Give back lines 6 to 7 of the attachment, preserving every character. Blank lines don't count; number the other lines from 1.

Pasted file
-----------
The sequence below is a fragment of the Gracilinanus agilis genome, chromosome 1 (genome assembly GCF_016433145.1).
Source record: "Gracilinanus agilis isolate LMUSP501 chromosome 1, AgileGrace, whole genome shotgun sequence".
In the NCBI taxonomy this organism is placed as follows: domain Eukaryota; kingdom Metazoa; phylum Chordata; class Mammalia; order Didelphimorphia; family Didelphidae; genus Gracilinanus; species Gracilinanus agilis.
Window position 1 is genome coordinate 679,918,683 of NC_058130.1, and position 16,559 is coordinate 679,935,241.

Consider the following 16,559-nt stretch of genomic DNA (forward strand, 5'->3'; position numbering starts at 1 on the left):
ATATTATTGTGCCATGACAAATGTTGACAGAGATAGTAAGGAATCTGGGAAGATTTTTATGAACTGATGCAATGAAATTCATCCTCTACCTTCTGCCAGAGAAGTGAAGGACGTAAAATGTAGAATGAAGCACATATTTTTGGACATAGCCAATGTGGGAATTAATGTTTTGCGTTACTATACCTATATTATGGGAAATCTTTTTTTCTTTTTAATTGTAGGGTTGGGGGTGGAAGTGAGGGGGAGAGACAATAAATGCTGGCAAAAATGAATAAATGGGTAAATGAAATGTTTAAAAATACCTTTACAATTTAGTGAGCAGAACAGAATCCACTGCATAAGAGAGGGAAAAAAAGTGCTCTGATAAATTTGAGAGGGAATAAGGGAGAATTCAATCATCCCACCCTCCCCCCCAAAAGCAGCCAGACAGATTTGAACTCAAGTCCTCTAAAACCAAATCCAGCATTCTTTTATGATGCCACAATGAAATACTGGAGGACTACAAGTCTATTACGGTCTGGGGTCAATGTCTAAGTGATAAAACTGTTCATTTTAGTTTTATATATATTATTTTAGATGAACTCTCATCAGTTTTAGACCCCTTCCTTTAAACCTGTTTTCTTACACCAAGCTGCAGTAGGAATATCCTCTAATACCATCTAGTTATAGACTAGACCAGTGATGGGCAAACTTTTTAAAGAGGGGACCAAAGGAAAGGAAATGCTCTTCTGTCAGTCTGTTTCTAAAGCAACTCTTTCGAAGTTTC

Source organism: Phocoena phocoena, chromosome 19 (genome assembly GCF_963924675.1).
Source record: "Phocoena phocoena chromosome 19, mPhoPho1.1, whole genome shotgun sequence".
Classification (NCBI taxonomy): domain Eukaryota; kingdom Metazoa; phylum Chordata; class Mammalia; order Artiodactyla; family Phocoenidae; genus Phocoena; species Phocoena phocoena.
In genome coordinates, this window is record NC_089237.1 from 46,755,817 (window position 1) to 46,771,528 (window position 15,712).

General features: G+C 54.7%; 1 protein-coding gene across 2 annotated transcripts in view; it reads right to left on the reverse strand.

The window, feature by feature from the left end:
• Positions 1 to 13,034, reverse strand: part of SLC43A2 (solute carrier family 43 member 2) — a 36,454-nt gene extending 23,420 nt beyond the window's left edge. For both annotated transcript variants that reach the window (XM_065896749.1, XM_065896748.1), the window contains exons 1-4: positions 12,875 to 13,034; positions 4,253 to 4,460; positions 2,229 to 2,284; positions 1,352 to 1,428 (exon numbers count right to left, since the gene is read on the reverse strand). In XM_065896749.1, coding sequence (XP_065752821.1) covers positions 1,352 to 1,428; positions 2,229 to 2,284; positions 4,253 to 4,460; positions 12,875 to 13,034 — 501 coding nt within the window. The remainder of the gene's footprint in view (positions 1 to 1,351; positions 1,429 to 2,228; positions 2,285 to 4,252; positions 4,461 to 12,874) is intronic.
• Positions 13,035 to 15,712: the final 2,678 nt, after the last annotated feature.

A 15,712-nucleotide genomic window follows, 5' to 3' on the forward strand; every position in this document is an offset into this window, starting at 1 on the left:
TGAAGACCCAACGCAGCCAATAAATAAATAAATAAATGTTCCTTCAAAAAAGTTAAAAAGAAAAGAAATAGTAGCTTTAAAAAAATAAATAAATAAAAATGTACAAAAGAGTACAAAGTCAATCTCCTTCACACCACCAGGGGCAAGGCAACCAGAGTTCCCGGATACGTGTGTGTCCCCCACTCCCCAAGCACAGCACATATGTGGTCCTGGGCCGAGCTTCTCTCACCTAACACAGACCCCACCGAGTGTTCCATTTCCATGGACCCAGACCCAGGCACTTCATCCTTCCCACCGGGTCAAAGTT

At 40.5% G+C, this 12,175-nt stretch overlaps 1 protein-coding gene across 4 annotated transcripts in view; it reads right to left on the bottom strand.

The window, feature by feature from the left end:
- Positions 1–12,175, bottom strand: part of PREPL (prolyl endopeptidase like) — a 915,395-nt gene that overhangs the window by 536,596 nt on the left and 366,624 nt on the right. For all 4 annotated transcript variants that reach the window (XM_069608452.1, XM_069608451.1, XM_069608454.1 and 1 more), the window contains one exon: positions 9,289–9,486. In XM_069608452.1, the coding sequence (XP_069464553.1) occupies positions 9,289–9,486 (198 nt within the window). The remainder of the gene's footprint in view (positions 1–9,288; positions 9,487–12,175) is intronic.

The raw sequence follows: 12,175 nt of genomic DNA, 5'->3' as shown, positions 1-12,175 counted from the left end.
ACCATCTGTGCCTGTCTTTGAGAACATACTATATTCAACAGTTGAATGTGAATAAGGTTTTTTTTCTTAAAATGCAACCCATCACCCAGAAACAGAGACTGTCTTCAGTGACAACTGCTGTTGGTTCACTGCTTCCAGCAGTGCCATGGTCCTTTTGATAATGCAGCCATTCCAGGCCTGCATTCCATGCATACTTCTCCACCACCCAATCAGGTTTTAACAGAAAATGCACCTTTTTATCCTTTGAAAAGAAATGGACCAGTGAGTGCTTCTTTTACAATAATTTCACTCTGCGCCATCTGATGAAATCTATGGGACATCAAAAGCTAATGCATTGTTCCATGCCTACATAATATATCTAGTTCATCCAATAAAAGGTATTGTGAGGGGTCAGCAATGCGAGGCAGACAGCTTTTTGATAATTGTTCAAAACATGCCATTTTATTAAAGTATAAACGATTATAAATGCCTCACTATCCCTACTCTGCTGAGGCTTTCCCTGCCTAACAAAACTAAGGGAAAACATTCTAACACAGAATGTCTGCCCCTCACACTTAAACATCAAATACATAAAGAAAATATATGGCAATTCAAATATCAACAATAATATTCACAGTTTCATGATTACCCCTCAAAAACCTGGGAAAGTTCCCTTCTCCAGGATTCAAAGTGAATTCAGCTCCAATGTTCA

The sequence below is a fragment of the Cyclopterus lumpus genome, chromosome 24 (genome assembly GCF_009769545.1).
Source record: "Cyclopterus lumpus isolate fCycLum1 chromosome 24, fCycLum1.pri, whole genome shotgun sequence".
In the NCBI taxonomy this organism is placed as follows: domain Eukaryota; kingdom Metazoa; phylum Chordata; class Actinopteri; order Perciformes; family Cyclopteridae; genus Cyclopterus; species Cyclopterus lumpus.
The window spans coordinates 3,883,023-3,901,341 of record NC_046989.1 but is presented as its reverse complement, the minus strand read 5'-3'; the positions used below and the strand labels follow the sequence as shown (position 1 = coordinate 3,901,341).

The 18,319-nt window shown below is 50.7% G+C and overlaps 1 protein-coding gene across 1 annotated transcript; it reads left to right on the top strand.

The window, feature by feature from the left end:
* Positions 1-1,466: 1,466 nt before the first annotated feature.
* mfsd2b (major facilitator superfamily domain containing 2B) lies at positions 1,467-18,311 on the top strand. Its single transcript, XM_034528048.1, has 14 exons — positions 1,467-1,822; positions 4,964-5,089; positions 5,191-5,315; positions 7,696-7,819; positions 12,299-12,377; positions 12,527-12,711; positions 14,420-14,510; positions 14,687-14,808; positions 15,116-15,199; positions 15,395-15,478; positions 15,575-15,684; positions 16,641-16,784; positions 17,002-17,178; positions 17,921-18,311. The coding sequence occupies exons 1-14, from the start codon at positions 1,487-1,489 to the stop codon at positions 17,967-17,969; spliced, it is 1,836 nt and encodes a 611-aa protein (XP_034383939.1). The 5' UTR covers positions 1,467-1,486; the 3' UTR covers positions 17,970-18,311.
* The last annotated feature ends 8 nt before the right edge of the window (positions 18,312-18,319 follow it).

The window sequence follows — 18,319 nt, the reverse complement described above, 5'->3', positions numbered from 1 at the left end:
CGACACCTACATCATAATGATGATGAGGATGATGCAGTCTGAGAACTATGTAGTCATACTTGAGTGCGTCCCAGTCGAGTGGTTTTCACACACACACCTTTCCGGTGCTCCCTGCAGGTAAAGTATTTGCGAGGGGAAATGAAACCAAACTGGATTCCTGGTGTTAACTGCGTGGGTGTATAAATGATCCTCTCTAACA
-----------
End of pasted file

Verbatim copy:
ATATTATTGTGCCATGACAAATGTTGACAGAGATAGTAAGGAATCTGGGAAGATTTTTATGAACTGATGCAATGAAATTCATCCTCTACCTTCTGCCAGAGAAGTGAAGGACGTAAAATGTAGAATGAAGCACATATTTTTGGACATAGCCAATGTGGGAATTAATGTTTTGCGTTACTATACCTATATTATGGGAAATCTTTTTTTCTTTTTAATTGTAGGGTTGGGGGTGGAAGTGAGGGGGAGAGACAATAAATGCTGGCAAAAATGAATAAATGGGTAAATGAAATGTTTAAAAATACCTTTACAATTTAGTGAGCAGAACAGAATCCACTGCATAAGAGAGGGAAAAAAAGTGCTCTGATAAATTTGAGAGGGAATAAGGGAGAATTCAATCATCCCACCCTCCCCCCCAAAAGCAGCCAGACAGATTTGAACTCAAGTCCTCTAAAACCAAATCCAGCATTCTTTTATGATGCCACAATGAAATACTGGAGGACTACAAGTCTATTACGGTCTGGGGTCAATGTCTAAGTGATAAAACTGTTCATTTTAGTTTTATATATATTATTTTAGATGAACTCTCATCAGTTTTAGACCCCTTCCTTTAAACCTGTTTTCTTACACCAAGCTGCAGTAGGAATATCCTCTAATACCATCTAGTTATAGACTAGACCAGTGATGGGCAAACTTTTTAAAGAGGGGACCAAAGGAAAGGAAATGCTCTTCTGTCAGTCTGTTTCTAAAGCAACTCTTTCGAAGTTTC

Source organism: Phocoena phocoena, chromosome 19 (genome assembly GCF_963924675.1).